Another reason is the impact of economic scenarios on those forward-looking predictions. When retrospectively assessing model performance, it is important to decouple forecasting error from model error, in order to answer the question of whether the model remains fit for purpose. Isolating these effects can be easier said than done, depending on the model and data infrastructure.

Practicality is key when considering time horizons over which to monitor IFRS 9 outputs. For some portfolios, ‘lifetime’ poses an obvious problem, in that by the time it is reached the relevance of the verdict may have long since expired. Clearly there is a trade-off between the additional information afforded by longer performance windows and the recency of outputs being assessed. What constitutes a suitable monitoring view also differs across individual ECL components – for example, LGD typically requires longer outcomes and hence alternative data structures and reporting views may be suitable compared to PD.

Tolerances are a key aspect of any performance monitoring framework. They can be either statistically or judgementally based and may take into account the materiality of the component in question. Most importantly, they should be set in such a way that drives tangible actions as opposed to ignorance, with appropriate remedial work being prescribed in light of the particular breach.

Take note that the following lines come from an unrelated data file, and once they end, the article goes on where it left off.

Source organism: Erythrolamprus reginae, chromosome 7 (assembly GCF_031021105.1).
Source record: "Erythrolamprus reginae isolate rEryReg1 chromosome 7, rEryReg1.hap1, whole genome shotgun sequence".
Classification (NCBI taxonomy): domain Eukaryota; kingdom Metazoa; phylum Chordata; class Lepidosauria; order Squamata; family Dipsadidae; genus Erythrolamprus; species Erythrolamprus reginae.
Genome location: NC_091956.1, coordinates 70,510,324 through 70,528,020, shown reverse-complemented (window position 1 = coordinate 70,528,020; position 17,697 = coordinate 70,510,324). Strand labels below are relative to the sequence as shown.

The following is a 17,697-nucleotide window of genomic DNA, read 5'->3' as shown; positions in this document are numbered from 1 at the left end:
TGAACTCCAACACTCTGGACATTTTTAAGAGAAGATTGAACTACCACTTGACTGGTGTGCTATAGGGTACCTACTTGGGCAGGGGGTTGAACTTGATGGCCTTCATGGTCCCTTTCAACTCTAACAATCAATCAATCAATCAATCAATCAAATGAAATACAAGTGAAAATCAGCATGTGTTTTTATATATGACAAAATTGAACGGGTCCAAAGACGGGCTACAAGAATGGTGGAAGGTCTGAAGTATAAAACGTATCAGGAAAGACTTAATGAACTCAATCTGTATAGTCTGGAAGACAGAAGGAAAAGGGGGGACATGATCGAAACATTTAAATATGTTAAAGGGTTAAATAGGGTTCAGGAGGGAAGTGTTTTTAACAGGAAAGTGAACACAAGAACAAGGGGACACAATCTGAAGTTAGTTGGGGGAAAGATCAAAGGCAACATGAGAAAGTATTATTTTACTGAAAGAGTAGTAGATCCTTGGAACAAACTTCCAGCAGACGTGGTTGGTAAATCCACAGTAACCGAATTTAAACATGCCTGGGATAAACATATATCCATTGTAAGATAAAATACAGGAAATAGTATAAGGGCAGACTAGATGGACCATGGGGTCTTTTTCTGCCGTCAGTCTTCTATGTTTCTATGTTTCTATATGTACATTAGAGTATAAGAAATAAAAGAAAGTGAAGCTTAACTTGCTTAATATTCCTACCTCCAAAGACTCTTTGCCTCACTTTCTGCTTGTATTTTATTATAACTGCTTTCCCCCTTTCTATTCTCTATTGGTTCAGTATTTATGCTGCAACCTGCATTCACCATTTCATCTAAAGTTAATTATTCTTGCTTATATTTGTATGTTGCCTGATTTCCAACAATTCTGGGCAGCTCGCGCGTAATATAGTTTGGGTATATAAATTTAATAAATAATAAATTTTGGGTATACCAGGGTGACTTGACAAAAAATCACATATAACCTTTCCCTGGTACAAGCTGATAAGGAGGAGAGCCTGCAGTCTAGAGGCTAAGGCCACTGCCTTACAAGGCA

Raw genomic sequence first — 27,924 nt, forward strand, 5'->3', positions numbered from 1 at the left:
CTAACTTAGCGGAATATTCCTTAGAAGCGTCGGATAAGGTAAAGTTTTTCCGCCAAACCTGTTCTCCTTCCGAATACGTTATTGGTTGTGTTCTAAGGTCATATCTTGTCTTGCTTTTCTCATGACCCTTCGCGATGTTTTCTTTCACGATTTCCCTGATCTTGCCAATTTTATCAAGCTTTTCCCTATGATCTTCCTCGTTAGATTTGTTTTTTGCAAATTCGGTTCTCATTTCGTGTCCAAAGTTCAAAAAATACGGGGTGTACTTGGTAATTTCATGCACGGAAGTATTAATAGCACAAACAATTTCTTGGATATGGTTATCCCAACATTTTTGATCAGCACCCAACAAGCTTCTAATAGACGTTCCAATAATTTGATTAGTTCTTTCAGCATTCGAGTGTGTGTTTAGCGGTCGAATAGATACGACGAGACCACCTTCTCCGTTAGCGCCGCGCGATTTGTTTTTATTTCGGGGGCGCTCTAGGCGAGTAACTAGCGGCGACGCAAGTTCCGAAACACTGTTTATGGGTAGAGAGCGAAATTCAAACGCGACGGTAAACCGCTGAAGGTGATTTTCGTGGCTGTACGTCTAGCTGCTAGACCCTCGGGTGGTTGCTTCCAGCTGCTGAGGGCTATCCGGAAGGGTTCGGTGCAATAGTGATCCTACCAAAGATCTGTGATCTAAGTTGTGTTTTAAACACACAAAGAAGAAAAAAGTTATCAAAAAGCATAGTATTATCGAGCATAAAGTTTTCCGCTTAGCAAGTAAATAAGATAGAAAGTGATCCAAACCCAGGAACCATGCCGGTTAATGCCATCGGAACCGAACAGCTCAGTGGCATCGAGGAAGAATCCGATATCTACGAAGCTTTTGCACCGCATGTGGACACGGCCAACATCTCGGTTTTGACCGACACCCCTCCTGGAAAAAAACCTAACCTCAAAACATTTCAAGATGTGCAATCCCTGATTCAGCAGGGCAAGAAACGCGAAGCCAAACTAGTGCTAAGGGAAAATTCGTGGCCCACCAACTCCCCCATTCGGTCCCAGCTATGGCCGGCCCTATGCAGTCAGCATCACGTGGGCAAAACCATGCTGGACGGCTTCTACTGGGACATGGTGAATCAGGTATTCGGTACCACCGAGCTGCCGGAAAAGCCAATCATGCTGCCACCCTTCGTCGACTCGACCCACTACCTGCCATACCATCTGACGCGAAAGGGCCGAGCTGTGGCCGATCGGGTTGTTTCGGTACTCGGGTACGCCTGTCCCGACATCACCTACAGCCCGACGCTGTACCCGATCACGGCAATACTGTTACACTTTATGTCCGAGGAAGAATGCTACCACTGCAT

In Summary…

The transition of IFRS 9 into something of a BAU requirement has brought with it a need to have a constant finger on the pulse in terms of understanding the models and generating actionable insight.

A three-pronged approach that separately caters for model inputs, outputs and performance provides a best practice framework that helps to ensure the key objectives of IFRS 9 model management are always adhered to. In practice, the complexity should be commensurate to the organisation, considering a range of factors including size, materiality, model structure and sophistication, portfolio and product types and stakeholder requirements.

An in-depth understanding of the regulatory standards, model infrastructure and nuances of IFRS 9 model monitoring is key to ensuring a suitable and effective framework amidst an evolving landscape.

For further guidance on IFRS 9 model monitoring, get in touch.